Long before they held title to the land, the people of Tacoma claimed Point Defiance as their own.
The federal government designated the natural fortress as a military reservation in 1866, at a time when the United States was trying to secure the shoreline of the young territory. As it turned out, the only occupying force would emerge from the ambitious young city on Commencement Bay.
Early Tacoma leaders lobbied for and won the right to use the government land as a park in 1888.
With the completion of a streetcar line from downtown, the people came and a park took shape.
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A newly formed city park commission hired landscape gardener Ebenezer Roberts as its first superintendent and built a residence for him at Point Defiance. The Welshman’s vision of formal gardens, natural forest and rustic amenities shaped the early park, which was quite literally his back yard.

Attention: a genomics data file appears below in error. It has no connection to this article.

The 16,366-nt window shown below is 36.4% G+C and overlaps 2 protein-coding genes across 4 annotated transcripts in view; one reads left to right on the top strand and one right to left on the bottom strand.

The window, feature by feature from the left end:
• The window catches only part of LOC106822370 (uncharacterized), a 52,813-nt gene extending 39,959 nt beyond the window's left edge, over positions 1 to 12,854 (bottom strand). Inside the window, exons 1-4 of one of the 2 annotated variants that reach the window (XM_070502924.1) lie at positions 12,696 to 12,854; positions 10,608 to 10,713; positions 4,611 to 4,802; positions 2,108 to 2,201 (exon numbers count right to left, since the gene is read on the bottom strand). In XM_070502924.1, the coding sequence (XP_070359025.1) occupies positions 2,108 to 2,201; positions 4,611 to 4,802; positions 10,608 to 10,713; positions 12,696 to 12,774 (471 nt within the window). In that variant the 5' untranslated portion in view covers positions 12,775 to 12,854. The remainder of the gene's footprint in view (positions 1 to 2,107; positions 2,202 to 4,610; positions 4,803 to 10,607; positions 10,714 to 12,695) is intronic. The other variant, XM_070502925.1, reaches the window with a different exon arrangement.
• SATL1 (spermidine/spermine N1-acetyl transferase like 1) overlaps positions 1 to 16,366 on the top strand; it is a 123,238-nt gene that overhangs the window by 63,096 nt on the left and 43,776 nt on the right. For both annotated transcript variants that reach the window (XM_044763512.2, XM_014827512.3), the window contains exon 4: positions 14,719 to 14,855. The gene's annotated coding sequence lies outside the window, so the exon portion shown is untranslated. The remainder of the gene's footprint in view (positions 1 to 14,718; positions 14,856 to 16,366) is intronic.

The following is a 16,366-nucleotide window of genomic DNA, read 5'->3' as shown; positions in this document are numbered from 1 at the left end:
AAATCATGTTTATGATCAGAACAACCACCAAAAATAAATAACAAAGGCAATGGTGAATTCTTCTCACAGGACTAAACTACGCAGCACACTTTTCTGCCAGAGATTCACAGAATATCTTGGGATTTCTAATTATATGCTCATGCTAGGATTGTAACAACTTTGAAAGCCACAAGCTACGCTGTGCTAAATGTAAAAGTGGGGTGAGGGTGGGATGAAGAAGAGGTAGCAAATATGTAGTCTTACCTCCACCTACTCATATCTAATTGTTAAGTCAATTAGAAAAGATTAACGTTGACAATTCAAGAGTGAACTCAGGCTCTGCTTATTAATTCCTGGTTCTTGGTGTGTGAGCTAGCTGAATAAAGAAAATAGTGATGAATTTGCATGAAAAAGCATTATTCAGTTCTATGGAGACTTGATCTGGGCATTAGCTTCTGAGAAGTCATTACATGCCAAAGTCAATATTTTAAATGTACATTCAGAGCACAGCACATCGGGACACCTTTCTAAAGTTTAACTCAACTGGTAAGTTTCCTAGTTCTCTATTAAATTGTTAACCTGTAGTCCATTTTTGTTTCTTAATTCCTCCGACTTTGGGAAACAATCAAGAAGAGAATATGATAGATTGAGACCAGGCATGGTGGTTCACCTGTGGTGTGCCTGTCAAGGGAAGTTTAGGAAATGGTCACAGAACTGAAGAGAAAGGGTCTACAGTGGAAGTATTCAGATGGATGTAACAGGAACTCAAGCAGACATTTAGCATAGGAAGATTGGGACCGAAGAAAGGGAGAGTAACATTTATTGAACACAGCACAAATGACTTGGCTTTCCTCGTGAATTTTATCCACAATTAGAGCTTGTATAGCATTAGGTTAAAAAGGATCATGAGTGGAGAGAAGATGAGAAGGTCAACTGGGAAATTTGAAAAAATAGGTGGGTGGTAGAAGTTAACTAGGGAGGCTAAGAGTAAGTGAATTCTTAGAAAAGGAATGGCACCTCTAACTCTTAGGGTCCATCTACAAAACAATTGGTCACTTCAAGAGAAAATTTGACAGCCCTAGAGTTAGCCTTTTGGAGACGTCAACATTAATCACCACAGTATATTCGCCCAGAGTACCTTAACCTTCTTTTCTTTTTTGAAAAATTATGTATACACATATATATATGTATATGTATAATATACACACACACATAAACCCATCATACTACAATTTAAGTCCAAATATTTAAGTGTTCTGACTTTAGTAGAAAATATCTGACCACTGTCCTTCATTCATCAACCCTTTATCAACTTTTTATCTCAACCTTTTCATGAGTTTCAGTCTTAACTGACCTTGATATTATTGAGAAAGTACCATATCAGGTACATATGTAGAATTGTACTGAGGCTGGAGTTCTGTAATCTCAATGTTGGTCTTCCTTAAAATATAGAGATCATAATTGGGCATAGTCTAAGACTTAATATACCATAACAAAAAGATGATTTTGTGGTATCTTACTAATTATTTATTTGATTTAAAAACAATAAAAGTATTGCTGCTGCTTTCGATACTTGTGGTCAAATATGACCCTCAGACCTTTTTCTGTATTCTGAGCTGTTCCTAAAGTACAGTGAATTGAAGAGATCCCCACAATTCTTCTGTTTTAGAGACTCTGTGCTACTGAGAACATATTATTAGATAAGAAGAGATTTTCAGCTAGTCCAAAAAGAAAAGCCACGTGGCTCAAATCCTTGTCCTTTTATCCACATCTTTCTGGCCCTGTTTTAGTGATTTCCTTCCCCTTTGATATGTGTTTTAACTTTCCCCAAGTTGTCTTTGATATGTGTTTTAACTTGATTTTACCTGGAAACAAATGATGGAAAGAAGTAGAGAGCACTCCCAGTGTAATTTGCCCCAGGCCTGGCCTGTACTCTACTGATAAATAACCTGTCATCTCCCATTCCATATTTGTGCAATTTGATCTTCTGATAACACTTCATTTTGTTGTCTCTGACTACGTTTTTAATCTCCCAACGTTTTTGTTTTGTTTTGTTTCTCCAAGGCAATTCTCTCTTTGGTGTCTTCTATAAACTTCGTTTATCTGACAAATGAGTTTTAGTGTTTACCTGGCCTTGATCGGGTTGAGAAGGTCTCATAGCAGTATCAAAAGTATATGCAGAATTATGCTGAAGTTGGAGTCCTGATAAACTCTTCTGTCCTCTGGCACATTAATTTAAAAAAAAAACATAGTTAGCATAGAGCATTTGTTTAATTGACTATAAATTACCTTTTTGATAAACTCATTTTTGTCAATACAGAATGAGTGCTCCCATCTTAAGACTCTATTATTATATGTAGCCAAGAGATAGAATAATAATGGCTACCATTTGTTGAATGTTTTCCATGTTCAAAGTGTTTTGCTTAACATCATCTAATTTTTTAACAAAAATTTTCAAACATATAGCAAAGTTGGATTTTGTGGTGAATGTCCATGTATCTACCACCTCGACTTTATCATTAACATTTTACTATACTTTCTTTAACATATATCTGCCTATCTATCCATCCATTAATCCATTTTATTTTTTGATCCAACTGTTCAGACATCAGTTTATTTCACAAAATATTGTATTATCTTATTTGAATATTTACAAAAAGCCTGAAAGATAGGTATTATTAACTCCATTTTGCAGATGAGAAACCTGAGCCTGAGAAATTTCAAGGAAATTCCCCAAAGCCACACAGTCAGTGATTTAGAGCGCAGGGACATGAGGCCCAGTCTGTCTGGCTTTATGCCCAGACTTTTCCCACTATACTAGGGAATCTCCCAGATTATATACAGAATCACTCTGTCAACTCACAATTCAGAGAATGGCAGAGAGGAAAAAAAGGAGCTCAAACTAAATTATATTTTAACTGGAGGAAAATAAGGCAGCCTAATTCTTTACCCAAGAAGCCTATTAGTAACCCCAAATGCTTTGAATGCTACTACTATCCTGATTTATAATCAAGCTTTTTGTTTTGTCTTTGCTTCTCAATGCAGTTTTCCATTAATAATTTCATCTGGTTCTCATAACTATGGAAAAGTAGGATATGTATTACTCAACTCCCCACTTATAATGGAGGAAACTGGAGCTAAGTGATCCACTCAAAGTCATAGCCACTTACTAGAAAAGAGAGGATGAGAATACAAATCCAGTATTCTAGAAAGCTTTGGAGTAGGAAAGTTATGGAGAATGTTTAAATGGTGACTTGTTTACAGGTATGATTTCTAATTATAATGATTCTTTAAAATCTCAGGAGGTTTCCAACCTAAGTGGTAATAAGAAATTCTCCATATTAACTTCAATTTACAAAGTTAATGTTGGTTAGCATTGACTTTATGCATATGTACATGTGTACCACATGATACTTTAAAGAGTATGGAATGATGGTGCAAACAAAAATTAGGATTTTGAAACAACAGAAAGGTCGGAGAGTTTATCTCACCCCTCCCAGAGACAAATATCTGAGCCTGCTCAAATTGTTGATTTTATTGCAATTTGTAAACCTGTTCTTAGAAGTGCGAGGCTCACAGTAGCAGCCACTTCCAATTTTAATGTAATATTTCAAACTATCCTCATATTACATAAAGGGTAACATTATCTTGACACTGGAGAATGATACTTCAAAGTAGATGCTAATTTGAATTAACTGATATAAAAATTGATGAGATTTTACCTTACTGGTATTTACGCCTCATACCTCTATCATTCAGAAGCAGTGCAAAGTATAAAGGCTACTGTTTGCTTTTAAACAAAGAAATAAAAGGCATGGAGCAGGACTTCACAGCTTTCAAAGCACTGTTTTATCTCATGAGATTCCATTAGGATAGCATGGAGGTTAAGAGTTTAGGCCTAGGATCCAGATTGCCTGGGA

Numerous structures and attractions – a plant conservatory, the giant log bridge, a waterfront pavilion – sprouted in the park’s first two decades. All except Roberts’ lodge fell long ago to age, fire or development.
People came for many of the same reasons they do today – for escape, for recreation, for romance. But a trip by streetcar to the park was a more formal occasion.
Parkgoers would wear their Sunday best and feast on elaborate multicourse picnics. Some set up camp for the entire summer in the still-wild woods.
Tacomans loved the place from the start, but feared the landlord might take it back for a prison or other use.
After making the case for ownership, on March 3, 1905, the young city got its wish and got its park.